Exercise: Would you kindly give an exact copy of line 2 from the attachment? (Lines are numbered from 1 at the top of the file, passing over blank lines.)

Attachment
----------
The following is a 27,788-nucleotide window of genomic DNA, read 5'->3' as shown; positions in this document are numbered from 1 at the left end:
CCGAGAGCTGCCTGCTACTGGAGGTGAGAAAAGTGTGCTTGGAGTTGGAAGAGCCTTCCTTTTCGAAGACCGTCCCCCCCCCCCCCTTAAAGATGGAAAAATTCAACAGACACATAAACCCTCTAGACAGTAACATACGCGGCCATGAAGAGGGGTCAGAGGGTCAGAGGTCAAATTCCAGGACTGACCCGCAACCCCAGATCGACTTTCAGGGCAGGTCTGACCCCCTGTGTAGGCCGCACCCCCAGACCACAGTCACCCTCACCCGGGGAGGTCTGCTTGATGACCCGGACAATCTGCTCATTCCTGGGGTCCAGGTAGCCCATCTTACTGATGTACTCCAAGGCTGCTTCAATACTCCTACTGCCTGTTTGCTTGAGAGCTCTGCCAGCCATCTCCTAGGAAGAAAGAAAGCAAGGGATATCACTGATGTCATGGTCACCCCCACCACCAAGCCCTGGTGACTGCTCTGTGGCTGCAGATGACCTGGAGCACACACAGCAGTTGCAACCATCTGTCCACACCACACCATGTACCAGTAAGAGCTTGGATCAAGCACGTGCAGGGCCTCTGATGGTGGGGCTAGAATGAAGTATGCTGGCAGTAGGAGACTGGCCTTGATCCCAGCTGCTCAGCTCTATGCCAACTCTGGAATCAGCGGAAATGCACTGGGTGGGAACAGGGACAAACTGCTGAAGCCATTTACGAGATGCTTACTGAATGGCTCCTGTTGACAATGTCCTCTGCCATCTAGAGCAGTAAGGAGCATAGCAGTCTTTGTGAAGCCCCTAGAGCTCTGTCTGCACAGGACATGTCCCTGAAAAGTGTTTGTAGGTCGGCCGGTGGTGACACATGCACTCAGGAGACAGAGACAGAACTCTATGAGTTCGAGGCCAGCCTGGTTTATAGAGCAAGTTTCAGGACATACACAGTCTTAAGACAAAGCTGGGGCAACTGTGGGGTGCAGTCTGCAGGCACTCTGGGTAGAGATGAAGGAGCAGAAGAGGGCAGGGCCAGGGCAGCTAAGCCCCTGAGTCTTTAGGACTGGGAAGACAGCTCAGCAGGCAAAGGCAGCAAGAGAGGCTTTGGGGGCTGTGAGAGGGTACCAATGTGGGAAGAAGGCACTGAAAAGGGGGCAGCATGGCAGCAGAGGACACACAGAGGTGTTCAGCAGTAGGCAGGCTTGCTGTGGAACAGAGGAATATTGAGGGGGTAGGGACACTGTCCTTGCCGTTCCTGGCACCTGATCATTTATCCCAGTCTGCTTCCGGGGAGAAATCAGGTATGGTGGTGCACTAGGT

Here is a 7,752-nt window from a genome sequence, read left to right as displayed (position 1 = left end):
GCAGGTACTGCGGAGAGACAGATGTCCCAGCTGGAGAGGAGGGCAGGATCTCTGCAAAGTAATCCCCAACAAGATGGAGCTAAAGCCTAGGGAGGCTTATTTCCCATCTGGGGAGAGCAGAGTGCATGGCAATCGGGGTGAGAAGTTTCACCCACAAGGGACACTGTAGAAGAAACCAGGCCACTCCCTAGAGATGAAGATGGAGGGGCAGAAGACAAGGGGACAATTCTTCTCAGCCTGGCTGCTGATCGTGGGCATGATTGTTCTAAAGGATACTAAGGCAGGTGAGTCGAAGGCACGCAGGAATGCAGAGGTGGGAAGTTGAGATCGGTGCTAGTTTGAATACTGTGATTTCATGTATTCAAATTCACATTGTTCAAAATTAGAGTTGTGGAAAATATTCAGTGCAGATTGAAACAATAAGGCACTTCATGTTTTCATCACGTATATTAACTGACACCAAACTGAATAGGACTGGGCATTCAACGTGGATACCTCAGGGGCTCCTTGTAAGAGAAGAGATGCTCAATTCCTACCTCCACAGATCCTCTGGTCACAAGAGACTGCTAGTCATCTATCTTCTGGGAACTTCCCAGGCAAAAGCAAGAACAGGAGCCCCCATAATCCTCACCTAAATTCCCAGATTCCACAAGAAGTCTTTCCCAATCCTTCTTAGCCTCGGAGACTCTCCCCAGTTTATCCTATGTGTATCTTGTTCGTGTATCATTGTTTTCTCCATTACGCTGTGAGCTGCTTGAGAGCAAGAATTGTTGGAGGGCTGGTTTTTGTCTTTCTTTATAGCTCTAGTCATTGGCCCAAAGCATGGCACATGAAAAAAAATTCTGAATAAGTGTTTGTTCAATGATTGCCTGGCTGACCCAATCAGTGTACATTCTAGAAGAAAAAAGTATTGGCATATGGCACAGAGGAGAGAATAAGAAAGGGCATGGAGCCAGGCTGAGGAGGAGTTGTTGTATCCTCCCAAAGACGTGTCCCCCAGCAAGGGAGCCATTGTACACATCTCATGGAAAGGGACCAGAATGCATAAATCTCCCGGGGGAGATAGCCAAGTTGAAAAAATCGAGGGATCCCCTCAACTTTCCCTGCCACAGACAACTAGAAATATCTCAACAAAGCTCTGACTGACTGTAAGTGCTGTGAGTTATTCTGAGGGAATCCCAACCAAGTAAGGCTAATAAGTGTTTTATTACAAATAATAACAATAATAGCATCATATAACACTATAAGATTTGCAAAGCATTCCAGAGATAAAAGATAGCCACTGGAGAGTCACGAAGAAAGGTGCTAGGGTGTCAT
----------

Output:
CCGAGAGCTGCCTGCTACTGGAGGTGAGAAAAGTGTGCTTGGAGTTGGAAGAGCCTTCCTTTTCGAAGACCGTCCCCCCCCCCCCCTTAAAGATGGAAAAATTCAACAGACACATAAACCCTCTAGACAGTAACATACGCGGCCATGAAGAGGGGTCAGAGGGTCAGAGGTCAAATTCCAGGACTGACCCGCAACCCCAGATCGACTTTCAGGGCAGGTCTGACCCCCTGTGTAGGCCGCACCCCCAGACCACAGTCACCCTCACCCGGGGAGGTCTGCTTGATGACCCGGACAATCTGCTCATTCCTGGGGTCCAGGTAGCCCATCTTACTGATGTACTCCAAGGCTGCTTCAATACTCCTACTGCCTGTTTGCTTGAGAGCTCTGCCAGCCATCTCCTAGGAAGAAAGAAAGCAAGGGATATCACTGATGTCATGGTCACCCCCACCACCAAGCCCTGGTGACTGCTCTGTGGCTGCAGATGACCTGGAGCACACACAGCAGTTGCAACCATCTGTCCACACCACACCATGTACCAGTAAGAGCTTGGATCAAGCACGTGCAGGGCCTCTGATGGTGGGGCTAGAATGAAGTATGCTGGCAGTAGGAGACTGGCCTTGATCCCAGCTGCTCAGCTCTATGCCAACTCTGGAATCAGCGGAAATGCACTGGGTGGGAACAGGGACAAACTGCTGAAGCCATTTACGAGATGCTTACTGAATGGCTCCTGTTGACAATGTCCTCTGCCATCTAGAGCAGTAAGGAGCATAGCAGTCTTTGTGAAGCCCCTAGAGCTCTGTCTGCACAGGACATGTCCCTGAAAAGTGTTTGTAGGTCGGCCGGTGGTGACACATGCACTCAGGAGACAGAGACAGAACTCTATGAGTTCGAGGCCAGCCTGGTTTATAGAGCAAGTTTCAGGACATACACAGTCTTAAGACAAAGCTGGGGCAACTGTGGGGTGCAGTCTGCAGGCACTCTGGGTAGAGATGAAGGAGCAGAAGAGGGCAGGGCCAGGGCAGCTAAGCCCCTGAGTCTTTAGGACTGGGAAGACAGCTCAGCAGGCAAAGGCAGCAAGAGAGGCTTTGGGGGCTGTGAGAGGGTACCAATGTGGGAAGAAGGCACTGAAAAGGGGGCAGCATGGCAGCAGAGGACACACAGAGGTGTTCAGCAGTAGGCAGGCTTGCTGTGGAACAGAGGAATATTGAGGGGGTAGGGACACTGTCCTTGCCGTTCCTGGCACCTGATCATTTATCCCAGTCTGCTTCCGGGGAGAAATCAGGTATGGTGGTGCACTAGGT